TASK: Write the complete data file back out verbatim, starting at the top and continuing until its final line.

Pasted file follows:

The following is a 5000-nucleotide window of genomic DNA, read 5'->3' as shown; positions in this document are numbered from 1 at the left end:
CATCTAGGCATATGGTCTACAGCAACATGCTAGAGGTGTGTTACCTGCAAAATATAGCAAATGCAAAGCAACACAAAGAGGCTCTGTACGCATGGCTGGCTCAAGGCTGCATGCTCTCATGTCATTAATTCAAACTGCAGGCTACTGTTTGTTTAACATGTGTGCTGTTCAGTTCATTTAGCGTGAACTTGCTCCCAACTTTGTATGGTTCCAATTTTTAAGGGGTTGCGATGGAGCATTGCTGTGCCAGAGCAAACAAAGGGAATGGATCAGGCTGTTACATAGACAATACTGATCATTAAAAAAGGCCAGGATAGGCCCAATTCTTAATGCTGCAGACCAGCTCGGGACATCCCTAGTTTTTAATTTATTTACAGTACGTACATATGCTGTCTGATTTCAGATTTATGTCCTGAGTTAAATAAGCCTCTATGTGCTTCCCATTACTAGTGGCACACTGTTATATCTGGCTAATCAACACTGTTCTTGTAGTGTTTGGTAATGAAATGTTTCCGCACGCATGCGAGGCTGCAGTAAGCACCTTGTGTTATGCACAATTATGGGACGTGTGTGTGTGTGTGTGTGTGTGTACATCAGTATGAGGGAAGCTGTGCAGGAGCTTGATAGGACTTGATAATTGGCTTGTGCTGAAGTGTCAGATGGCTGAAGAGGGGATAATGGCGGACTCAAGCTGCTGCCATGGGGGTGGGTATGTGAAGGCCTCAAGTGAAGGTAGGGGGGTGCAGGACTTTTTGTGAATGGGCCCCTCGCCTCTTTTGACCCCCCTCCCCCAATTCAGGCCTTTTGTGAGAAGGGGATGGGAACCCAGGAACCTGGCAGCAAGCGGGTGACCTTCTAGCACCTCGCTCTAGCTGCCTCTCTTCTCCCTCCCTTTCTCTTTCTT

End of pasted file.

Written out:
The following is a 5000-nucleotide window of genomic DNA, read 5'->3' as shown; positions in this document are numbered from 1 at the left end:
CATCTAGGCATATGGTCTACAGCAACATGCTAGAGGTGTGTTACCTGCAAAATATAGCAAATGCAAAGCAACACAAAGAGGCTCTGTACGCATGGCTGGCTCAAGGCTGCATGCTCTCATGTCATTAATTCAAACTGCAGGCTACTGTTTGTTTAACATGTGTGCTGTTCAGTTCATTTAGCGTGAACTTGCTCCCAACTTTGTATGGTTCCAATTTTTAAGGGGTTGCGATGGAGCATTGCTGTGCCAGAGCAAACAAAGGGAATGGATCAGGCTGTTACATAGACAATACTGATCATTAAAAAAGGCCAGGATAGGCCCAATTCTTAATGCTGCAGACCAGCTCGGGACATCCCTAGTTTTTAATTTATTTACAGTACGTACATATGCTGTCTGATTTCAGATTTATGTCCTGAGTTAAATAAGCCTCTATGTGCTTCCCATTACTAGTGGCACACTGTTATATCTGGCTAATCAACACTGTTCTTGTAGTGTTTGGTAATGAAATGTTTCCGCACGCATGCGAGGCTGCAGTAAGCACCTTGTGTTATGCACAATTATGGGACGTGTGTGTGTGTGTGTGTGTGTGTACATCAGTATGAGGGAAGCTGTGCAGGAGCTTGATAGGACTTGATAATTGGCTTGTGCTGAAGTGTCAGATGGCTGAAGAGGGGATAATGGCGGACTCAAGCTGCTGCCATGGGGGTGGGTATGTGAAGGCCTCAAGTGAAGGTAGGGGGGTGCAGGACTTTTTGTGAATGGGCCCCTCGCCTCTTTTGACCCCCCTCCCCCAATTCAGGCCTTTTGTGAGAAGGGGATGGGAACCCAGGAACCTGGCAGCAAGCGGGTGACCTTCTAGCACCTCGCTCTAGCTGCCTCTCTTCTCCCTCCCTTTCTCTTTCTT